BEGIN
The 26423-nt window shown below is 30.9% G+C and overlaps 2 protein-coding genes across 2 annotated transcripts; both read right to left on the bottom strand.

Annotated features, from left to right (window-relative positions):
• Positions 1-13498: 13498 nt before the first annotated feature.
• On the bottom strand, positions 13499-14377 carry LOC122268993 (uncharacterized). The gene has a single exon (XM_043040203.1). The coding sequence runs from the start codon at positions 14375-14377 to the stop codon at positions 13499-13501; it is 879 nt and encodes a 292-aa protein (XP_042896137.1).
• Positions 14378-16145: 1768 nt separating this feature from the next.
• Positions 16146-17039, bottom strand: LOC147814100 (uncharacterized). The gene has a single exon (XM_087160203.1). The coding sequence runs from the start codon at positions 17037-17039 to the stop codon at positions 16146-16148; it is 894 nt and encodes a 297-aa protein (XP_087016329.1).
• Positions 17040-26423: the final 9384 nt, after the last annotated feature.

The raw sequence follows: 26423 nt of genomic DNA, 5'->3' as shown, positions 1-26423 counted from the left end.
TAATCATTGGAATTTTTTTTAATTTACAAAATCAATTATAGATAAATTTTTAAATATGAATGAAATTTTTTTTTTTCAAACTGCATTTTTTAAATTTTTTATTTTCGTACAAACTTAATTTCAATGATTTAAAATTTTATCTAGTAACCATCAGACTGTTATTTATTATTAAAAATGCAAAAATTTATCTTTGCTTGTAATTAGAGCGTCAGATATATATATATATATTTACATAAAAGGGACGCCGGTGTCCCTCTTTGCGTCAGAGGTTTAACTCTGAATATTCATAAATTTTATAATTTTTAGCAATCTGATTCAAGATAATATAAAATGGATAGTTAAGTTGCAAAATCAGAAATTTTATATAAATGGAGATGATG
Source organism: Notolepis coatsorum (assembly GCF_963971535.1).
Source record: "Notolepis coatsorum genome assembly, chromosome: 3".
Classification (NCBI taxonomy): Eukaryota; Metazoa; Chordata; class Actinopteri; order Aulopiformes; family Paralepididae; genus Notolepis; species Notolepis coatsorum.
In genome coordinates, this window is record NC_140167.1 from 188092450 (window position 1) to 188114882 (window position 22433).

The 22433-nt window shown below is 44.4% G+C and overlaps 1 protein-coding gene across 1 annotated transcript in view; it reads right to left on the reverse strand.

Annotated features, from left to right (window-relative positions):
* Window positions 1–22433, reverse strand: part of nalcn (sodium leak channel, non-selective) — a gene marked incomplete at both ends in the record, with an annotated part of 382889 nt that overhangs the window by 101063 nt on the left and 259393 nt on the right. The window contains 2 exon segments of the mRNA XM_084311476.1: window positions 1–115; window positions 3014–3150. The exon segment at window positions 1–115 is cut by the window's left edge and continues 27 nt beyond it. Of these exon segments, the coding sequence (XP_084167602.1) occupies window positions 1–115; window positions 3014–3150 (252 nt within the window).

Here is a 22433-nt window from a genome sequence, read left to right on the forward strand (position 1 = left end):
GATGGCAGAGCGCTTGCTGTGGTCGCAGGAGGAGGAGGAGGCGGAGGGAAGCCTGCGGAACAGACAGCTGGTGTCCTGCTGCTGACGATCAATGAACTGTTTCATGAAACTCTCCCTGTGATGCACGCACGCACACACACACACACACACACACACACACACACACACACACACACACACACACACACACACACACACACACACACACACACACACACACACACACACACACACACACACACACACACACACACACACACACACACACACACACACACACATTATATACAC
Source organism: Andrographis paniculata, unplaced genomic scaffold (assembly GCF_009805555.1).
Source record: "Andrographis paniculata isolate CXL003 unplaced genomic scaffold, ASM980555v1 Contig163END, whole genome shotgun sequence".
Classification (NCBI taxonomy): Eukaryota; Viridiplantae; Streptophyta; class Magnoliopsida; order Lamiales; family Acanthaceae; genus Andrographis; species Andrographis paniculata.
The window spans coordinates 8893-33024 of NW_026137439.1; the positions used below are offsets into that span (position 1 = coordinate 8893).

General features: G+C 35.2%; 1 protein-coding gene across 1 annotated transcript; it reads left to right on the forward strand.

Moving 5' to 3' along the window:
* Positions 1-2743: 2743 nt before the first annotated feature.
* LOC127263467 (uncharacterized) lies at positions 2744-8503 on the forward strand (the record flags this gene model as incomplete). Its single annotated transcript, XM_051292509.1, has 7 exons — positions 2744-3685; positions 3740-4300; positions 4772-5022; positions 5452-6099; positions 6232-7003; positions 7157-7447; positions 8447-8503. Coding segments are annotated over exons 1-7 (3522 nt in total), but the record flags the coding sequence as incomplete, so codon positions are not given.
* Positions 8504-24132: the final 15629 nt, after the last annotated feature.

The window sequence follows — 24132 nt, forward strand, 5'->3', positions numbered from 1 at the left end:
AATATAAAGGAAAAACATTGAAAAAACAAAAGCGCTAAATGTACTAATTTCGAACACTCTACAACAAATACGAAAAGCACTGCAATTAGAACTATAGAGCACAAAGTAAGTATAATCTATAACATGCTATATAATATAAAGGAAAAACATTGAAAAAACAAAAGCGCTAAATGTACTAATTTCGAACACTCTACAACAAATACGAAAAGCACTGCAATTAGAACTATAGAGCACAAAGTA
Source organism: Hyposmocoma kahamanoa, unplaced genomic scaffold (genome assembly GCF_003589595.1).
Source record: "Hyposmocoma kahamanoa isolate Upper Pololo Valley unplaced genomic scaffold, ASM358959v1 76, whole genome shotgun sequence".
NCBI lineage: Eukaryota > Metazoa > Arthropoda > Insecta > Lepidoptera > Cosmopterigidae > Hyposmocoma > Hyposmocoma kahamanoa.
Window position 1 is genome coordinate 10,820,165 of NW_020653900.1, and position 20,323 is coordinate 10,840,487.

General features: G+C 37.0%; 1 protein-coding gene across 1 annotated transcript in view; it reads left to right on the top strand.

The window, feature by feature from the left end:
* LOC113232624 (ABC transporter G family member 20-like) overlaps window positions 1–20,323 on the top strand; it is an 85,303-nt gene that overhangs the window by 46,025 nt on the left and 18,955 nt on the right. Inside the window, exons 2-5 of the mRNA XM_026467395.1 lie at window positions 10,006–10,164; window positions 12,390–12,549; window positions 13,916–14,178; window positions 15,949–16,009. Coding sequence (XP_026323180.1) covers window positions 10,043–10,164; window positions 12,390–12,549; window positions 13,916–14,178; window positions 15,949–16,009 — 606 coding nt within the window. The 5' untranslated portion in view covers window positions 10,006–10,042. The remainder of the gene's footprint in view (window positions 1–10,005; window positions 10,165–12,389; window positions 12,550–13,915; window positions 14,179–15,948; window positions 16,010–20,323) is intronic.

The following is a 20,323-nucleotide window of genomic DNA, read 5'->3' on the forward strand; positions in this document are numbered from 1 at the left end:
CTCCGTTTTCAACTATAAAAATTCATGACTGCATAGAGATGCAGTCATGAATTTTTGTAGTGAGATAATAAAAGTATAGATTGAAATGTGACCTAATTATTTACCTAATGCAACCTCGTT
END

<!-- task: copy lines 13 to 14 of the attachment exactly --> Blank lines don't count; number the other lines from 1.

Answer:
In genome coordinates, this window is record NC_140167.1 from 188092450 (window position 1) to 188114882 (window position 22433).

The 22433-nt window shown below is 44.4% G+C and overlaps 1 protein-coding gene across 1 annotated transcript in view; it reads right to left on the reverse strand.